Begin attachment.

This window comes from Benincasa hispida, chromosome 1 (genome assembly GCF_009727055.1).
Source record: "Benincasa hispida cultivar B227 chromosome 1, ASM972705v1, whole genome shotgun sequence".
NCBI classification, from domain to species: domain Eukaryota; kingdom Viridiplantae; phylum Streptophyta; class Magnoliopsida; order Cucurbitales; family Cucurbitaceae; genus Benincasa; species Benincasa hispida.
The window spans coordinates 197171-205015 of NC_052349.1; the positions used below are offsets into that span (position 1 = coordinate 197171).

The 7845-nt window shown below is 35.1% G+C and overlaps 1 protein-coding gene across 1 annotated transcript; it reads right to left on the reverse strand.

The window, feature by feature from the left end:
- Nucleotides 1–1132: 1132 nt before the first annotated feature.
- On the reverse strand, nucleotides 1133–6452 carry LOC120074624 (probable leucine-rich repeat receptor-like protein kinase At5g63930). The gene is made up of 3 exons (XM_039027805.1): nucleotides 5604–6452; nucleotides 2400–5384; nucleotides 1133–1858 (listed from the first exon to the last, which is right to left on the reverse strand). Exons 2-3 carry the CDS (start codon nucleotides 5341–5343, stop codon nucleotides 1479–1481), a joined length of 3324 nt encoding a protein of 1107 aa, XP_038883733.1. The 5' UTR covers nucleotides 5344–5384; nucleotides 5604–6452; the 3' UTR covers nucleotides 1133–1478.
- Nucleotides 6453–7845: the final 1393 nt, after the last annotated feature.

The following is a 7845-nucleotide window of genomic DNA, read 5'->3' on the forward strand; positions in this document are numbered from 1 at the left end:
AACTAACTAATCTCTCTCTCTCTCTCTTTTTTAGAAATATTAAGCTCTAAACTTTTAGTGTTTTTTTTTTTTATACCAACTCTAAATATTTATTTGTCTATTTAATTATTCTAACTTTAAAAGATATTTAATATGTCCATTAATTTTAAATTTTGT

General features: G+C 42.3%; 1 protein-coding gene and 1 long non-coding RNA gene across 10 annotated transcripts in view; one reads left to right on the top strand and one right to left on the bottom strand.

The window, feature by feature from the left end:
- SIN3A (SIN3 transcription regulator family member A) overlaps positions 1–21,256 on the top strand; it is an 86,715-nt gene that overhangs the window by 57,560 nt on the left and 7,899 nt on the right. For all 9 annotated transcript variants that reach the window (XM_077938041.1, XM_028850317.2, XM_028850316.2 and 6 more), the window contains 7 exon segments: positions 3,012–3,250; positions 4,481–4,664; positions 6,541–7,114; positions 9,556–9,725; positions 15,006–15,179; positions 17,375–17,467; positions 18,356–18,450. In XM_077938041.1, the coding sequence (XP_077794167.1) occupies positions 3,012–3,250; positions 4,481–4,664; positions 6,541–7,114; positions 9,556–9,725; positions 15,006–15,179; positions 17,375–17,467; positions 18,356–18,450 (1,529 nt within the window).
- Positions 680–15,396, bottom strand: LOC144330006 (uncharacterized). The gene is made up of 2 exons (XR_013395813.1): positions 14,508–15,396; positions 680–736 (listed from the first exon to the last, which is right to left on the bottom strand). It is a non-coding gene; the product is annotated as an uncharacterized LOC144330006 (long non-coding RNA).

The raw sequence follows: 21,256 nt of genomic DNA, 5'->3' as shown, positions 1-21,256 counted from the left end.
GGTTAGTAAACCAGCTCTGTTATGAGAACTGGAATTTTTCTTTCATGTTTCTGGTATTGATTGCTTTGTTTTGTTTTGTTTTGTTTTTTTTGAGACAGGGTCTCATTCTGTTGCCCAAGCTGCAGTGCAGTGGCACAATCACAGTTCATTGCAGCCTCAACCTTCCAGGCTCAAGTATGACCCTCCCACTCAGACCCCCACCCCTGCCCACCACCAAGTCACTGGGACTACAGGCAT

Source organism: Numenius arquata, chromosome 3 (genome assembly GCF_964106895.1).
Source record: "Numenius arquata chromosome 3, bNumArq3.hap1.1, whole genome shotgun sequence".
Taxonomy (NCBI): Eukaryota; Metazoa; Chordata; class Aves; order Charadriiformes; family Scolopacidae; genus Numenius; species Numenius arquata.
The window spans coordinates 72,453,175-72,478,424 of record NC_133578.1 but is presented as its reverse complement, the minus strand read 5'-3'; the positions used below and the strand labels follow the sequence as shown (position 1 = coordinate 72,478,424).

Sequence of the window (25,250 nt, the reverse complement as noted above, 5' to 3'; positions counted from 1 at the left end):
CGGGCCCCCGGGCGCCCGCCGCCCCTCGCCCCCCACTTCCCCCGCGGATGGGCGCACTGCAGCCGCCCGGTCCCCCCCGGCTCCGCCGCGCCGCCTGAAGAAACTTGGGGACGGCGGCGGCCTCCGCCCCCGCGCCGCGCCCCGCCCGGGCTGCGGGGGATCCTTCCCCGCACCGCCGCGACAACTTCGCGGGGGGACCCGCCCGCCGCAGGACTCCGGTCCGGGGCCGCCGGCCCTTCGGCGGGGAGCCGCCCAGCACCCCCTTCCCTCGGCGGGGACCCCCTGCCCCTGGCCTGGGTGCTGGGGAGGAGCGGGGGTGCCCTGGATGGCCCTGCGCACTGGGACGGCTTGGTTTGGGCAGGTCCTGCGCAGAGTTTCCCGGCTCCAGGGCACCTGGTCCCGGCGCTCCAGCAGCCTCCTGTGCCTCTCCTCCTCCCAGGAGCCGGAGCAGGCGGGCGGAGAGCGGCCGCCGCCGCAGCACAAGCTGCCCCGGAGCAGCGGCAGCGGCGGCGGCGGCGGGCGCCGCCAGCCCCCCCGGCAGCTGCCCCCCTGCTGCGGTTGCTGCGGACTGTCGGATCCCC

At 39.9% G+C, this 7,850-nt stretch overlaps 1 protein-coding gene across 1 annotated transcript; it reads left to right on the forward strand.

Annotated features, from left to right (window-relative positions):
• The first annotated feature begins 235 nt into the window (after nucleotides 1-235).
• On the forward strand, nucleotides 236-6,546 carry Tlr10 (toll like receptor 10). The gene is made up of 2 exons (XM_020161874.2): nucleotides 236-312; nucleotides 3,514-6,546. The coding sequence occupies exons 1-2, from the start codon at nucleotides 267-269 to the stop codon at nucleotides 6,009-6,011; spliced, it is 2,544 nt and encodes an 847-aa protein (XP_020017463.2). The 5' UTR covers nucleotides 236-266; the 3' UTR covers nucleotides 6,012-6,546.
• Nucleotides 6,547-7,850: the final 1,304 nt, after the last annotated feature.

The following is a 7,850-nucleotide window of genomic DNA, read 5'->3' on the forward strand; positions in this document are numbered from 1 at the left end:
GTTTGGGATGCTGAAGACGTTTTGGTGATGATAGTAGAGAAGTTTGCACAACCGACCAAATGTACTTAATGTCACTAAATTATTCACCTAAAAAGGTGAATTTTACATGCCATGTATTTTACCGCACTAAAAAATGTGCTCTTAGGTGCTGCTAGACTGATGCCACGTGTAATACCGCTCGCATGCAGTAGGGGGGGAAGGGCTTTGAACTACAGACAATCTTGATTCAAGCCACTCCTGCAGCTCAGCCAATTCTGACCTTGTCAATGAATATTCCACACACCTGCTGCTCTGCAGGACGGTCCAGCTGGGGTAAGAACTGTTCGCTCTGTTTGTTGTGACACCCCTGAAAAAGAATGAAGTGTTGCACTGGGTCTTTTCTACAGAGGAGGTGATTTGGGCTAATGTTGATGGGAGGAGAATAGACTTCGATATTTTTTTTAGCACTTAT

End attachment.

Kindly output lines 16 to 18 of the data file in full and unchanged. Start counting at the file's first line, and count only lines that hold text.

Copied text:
The raw sequence follows: 21,256 nt of genomic DNA, 5'->3' as shown, positions 1-21,256 counted from the left end.
GGTTAGTAAACCAGCTCTGTTATGAGAACTGGAATTTTTCTTTCATGTTTCTGGTATTGATTGCTTTGTTTTGTTTTGTTTTGTTTTTTTTGAGACAGGGTCTCATTCTGTTGCCCAAGCTGCAGTGCAGTGGCACAATCACAGTTCATTGCAGCCTCAACCTTCCAGGCTCAAGTATGACCCTCCCACTCAGACCCCCACCCCTGCCCACCACCAAGTCACTGGGACTACAGGCAT

Source organism: Numenius arquata, chromosome 3 (genome assembly GCF_964106895.1).